It’s little wonder that we’re moving from an application-oriented world to a data-driven one. Consider the amount of data we’re dealing with: Analysis by research firm IDC shows that data is expected to grow by a factor of 300 from 2005 to 2020, from 130 exabytes to 40,000 exabytes – aka 40 trillion gigabytes.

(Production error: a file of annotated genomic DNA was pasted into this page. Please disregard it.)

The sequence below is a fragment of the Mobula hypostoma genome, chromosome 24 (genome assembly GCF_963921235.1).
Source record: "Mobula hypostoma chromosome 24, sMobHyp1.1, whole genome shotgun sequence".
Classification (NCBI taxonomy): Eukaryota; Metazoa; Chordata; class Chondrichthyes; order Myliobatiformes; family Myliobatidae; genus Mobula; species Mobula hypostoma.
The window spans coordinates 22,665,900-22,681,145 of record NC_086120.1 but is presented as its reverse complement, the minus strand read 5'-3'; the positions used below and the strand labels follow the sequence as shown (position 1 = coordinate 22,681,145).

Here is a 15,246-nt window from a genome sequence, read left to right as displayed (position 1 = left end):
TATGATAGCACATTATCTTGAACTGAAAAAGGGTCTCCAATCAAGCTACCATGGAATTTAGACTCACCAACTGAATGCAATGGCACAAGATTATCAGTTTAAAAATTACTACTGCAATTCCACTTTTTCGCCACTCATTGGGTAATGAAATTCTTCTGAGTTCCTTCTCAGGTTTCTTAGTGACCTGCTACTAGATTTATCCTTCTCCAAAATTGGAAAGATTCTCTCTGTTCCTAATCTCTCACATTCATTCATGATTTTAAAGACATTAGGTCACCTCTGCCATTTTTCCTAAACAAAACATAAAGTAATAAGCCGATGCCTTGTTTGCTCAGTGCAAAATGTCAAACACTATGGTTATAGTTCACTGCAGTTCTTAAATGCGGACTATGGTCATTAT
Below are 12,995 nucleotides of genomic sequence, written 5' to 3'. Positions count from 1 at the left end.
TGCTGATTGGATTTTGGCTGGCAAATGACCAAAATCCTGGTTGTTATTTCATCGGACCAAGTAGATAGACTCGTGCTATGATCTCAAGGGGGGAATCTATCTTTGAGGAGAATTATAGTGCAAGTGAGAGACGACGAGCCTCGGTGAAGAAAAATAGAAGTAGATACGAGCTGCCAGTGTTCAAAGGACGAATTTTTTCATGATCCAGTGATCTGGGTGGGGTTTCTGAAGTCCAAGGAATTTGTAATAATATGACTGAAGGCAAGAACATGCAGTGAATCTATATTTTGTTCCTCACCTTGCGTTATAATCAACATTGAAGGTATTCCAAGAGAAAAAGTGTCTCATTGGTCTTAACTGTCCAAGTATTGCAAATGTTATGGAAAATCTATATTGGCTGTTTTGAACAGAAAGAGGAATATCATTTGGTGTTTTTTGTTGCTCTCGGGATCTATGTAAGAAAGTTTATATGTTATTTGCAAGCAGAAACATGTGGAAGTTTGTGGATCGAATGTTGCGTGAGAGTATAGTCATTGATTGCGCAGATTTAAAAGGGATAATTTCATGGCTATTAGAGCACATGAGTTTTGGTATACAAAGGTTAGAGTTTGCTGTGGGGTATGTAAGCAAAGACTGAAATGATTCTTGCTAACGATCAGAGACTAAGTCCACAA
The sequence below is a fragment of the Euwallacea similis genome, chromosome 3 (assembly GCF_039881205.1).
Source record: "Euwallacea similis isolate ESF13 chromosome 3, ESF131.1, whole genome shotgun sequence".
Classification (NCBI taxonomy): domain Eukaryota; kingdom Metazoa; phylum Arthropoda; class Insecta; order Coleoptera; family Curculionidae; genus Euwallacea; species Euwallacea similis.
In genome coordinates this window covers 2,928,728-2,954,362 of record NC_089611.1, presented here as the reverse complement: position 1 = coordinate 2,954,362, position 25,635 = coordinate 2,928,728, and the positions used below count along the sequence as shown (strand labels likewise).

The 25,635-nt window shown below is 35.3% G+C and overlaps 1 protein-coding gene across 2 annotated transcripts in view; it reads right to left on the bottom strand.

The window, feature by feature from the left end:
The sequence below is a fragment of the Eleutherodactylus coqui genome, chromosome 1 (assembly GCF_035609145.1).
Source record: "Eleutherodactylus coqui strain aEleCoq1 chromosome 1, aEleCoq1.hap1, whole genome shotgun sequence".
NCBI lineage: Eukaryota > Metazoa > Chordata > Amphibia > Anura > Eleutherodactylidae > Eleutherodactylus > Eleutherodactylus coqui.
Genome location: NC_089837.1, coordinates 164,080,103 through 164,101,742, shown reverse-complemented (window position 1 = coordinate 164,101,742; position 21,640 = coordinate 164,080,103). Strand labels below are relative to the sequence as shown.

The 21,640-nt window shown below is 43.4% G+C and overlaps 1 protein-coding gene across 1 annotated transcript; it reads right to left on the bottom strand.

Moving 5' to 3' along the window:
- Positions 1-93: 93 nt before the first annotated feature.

It’s hard for companies to get a better and broader understanding of their own business when data is wed to a particular application and applications run in isolation from each other. While that’s always been true, the situation grows more exacerbated the more data there is to handle. It means more joining, filtering, and manually cleaning the data with which you’re working in spreadsheets; it means living through more lag time with data warehouses in an age when real-time rules; and it means a hardship to bring social, mobile, and machine data along for the ride with enterprise data because traditional tools, such as data warehouses, don’t lend themselves to processing information that usually isn’t derived from transaction data.